The SCIRF has had another productive year, making advances in two new exciting areas of research using a combination approach – targeting different components of the injury.

As spinal cord injury is a complex condition, it will be crucial to target the many different processes going on in the spinal cord in order to develop the most effective treatment, improving the likelihood of success.

A combination approach using our scar-busting gene therapy

This builds on our previous work showing that removing scar tissue from the injured cord using a gene therapy is beneficial in promoting recovery after injury. We now know that the enzyme we use to break down the scar tissue is involved in the growth of support cells called oligodendrocytes – which are crucial for nerve cells to function correctly and are lost after injury. The aim of this project is to 1) help protect and promote the regrowth of these cells, 2) remove the scar, 3) change the immune system to reduce inflammation, and 4) promote nerve cell growth. Masters student Calvin Young has been carrying out this project and has successfully modified the gene therapy so we can target it to the oligodendrocytes and has shown that we can target these cells successfully (Figure). He is currently testing whether this approach allows the cells to grow in the presence of scar tissue. The next steps will be to see if we can target these cells in our animal model of spinal cord injury and then to promote functional improvement.

A combination approach using a clinically used drug as a treatment for spinal cord injury.

The other project currently underway is testing a drug that not only reduces inflammation but has the added benefit of promoting the growth of the nerve-protecting oligodendrocytes. We believe that having a drug that does both of these things will lead to a more effective treatment. We would ultimately plan to use this drug in combination with other interventions such as exercise rehabilitation. Importantly, this drug is already in clinical use and could be ‘repurposed’ for use in spinal cord injury – speeding up the process, as it has already been through trials in people to prove that it is safe. Honours student Kevin Roy, has just recently completed a pilot study testing the drug in our animal model of spinal cord injury. These results suggest that this drug reduces inflammation after injury and may lead to improved walking in our animals. These results are only preliminary and much more work will be needed to confirm our results, but we think it is exciting that our treatment may be working.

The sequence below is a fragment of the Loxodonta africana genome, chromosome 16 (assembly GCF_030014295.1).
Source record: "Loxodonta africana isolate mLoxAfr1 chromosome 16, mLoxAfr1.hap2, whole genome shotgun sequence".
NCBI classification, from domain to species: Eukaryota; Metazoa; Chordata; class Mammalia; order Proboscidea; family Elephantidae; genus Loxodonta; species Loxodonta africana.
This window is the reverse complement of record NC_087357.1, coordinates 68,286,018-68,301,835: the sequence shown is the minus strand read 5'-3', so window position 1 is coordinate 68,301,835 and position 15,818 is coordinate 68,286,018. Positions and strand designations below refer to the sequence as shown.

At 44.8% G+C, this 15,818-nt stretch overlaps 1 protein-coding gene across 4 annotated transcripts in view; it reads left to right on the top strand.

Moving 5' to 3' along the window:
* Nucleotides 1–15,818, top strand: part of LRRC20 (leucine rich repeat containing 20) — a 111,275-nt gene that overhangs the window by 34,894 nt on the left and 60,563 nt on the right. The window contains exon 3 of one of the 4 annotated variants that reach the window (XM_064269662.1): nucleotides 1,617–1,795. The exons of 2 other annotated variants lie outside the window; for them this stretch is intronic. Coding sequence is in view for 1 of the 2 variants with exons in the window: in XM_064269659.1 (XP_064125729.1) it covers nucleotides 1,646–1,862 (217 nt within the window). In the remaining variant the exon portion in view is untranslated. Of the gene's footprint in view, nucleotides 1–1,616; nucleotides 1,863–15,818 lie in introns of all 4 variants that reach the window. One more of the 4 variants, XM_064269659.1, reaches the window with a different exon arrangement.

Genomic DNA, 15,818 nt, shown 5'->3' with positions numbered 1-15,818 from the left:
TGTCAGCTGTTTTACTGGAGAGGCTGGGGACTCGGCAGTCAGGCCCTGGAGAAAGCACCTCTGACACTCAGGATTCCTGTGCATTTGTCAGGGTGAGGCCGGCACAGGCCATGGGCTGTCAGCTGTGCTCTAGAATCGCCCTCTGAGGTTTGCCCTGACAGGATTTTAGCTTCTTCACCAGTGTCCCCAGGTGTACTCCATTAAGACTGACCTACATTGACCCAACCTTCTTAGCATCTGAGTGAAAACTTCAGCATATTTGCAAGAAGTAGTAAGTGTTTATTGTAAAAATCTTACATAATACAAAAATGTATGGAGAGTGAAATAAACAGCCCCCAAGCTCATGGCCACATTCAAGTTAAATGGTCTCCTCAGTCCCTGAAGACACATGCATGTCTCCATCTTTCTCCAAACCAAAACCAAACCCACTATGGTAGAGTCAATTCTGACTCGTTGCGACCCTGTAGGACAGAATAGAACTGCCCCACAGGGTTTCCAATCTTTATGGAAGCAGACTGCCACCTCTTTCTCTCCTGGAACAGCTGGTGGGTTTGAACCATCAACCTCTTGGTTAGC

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CatWalk News - Simon O'Carroll

Figure: Image showing expression of our gene therapy (green) in the oligodendrocyte cells (red).

Catwalk Magazine – December 2023
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